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Monotonic and Bounded

  1. Mar 26, 2013 #1
    1. The problem statement, all variables and given/known data
    Determine if the sequence is Monotonic and Bounded.


    2. Relevant equations
    an = 2 - (3/n)


    3. The attempt at a solution
    Depending on the domain: Ex: a1, a2, a3 ... n=1 ; n=2 it would be bounded by [1,2]

    however, if we have negative n values and values as fractions we have no bounds and it can be increasing or decreasing.

    2 - (3/n) n=1,2,3 (range = 1 to 2)
    2 - (3/n) n=-1/10, -1/100, -1/600... (range = +∞)
    2 - (3/n) n=1/10, 1/100, 1/600... (range = -∞)
     
  2. jcsd
  3. Mar 26, 2013 #2

    mfb

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    It is a sequence, if nothing else is specified n is limited to the natural numbers.
     
  4. Mar 26, 2013 #3
    for the bounds would it be: [-1,2) or [-1,2] ??
     
  5. Mar 26, 2013 #4

    mfb

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    Both are intervals which bound the sequence, the first one is a bit better than the second one.
    [-2,2] or similar is fine, too - you just have to determine that it is bounded.
     
  6. Mar 26, 2013 #5

    micromass

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    That is an interval, not a bound. A bound consists of one number.

    For example, an upper bound is just a number that is larger or equal than every element of the sequence. So for the sequence 0,1,0,1,0,1,... we can say that an upper bound is given by 100. This is not the best upper bound however. The best upper bound is 1. This is the lower possible upper bound and it has a special name: a supremum.

    So, if I were to prove that 0,1,0,1,0,1,... is bounded. I would need to find an upper bound and a lower bound. I could say that an upper bound is given by 1 (or a higher number) and that a lower bound is given by 0 (or a lower number).
     
  7. Mar 26, 2013 #6
    also this sequence is increasing, correct?

    as n->inf an goes from -1 to 2.

    also, derivative is positive: f'(n) = 3/n^2 > 0
     
  8. Mar 26, 2013 #7

    micromass

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    Yes, the sequence is increasing.

    Watch out. The derivative of a sequence doesn't make any sense. A derivative is only defined for functions (on a suitable domain of definition). So if you take a sequence ##f(n) = 2- 3/n##, then it doesn't make any sense to talk about the derivative.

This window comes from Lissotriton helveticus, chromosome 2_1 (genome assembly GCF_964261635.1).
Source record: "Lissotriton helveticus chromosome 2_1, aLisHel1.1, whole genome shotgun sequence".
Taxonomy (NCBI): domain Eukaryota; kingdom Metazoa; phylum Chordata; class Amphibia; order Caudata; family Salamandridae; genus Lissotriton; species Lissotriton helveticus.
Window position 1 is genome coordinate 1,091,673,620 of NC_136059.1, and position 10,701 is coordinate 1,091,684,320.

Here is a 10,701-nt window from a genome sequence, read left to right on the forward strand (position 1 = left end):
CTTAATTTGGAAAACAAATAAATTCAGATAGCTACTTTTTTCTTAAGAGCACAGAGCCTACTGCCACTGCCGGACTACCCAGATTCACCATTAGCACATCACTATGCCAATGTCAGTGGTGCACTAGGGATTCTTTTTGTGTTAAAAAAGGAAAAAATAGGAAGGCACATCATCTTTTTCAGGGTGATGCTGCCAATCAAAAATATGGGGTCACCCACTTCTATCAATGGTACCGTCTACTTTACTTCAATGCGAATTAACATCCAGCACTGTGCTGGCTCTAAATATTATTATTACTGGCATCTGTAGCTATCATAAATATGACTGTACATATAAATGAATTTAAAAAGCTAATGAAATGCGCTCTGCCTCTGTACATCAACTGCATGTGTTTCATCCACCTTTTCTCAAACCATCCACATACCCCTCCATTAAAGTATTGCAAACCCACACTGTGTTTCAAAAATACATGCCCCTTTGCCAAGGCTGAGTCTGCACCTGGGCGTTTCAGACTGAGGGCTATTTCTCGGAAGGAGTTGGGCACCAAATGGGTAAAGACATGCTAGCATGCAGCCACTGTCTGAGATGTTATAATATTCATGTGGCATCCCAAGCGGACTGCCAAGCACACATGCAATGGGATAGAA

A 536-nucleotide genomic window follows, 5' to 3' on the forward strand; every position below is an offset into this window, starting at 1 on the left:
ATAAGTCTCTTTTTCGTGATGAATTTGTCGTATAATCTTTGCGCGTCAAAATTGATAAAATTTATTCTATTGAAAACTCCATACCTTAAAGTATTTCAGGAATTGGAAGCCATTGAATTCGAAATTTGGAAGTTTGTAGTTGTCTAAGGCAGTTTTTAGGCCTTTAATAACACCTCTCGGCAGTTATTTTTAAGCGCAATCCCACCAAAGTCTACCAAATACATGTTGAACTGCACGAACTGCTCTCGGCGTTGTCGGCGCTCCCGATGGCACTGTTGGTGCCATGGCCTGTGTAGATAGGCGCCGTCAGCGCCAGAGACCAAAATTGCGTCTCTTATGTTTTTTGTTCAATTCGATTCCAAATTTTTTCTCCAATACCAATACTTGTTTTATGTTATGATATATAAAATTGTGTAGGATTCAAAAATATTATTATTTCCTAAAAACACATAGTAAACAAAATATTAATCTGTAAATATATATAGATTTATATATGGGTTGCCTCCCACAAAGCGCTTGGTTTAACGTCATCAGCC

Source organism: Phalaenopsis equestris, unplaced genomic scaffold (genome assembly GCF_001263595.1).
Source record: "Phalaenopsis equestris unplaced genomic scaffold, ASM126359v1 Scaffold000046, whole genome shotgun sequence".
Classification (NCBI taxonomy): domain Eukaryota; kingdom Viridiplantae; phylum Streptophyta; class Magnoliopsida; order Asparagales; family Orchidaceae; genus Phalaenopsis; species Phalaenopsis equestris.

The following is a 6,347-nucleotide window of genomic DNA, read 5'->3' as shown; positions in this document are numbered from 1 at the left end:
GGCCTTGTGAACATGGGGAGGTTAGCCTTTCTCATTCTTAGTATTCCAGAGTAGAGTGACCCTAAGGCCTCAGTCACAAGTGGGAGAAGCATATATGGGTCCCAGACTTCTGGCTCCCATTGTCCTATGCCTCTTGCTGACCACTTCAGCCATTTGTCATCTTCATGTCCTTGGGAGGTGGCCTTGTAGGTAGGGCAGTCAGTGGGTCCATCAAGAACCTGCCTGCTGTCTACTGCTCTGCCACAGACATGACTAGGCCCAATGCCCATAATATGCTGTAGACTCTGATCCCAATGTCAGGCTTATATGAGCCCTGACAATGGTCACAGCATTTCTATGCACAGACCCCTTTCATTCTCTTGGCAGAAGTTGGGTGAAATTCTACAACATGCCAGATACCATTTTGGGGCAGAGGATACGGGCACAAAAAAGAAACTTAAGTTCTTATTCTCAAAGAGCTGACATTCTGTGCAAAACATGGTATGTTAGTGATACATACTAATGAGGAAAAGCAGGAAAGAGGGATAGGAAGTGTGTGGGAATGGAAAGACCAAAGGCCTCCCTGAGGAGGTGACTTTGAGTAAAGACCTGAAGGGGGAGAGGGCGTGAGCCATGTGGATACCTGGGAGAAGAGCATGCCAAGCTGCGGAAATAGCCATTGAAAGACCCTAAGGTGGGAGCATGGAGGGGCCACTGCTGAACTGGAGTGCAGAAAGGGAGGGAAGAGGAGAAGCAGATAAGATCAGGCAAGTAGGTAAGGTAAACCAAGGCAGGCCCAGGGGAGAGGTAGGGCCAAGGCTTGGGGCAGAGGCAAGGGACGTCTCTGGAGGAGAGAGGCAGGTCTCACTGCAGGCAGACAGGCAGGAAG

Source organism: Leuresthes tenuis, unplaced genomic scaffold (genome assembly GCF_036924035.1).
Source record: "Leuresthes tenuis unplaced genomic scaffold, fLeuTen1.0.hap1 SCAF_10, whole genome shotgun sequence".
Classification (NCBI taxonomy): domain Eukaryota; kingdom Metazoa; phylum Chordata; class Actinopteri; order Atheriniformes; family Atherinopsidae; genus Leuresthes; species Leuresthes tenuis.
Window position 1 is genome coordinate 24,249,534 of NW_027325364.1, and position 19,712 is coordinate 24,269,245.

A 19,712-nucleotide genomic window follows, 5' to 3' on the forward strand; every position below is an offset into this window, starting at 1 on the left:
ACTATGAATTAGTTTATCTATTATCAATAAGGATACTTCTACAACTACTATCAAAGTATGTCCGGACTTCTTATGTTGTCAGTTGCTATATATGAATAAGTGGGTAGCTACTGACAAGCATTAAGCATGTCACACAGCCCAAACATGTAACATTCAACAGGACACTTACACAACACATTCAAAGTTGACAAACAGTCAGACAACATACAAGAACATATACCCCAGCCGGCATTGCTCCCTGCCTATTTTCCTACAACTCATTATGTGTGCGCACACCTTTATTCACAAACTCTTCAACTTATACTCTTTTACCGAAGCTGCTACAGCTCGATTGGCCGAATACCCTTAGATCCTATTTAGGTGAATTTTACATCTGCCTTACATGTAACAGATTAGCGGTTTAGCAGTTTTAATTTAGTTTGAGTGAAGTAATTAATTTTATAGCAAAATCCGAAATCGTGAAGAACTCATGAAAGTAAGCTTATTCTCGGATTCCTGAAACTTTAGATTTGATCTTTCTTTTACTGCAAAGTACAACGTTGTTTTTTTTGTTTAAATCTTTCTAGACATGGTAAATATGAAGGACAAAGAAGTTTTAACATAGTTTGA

What you want to say is to take the following function ##f:\mathbb{R}^+\rightarrow \mathbb{R}:x\rightarrow 2-3/n##. This function agrees with the sequence in the sense that ##f(n) = a_n##. The crucial point is that the function is now defined on entire ##\mathbb{R}^+##. Thus the derivative is something that makes sense.
     
  9. Mar 26, 2013 #8
    so should i just say that the sequence is represented in terms of a function f(x) then set f(x) = 2-3/x

    then take the derivative as you mentioned. or should i just not take the derivative at all; then how do i prove it is increasing?
     
  10. Mar 26, 2013 #9

    micromass

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    Taking the derivative is fine. But you should watch out with differentiating a sequence, that doesn't make any sense. You should say that there is a function ##f(x)=2-3/x## such that ##f(n) = a_n## for all natural numbers ##n##.

    There are other such functions however!! For example, take ##f(x) = (2 - 3x)\cos(2\pi x)##. This function is not increasing, but it does coincide with ##a_n## for natural numbers ##n##. But it is not because this function is not increasing, that the original sequence is not increasing. However, it is true that if you can find an increasing function that extends the sequence, then the original sequence is increasing.
     
  11. Mar 26, 2013 #10
    what do you mean by "extends the sequence." ?

    would f(x) = 2 - 3/x work?
     
  12. Mar 26, 2013 #11

    mfb

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    It extends the definition from the natural to the (positive) real numbers.
    Yes, it would work.
     
  13. Mar 26, 2013 #12
    I would show [tex]a_{n+1}-a_{n}>0[/tex] for all n which is pretty obvious in your case.
     
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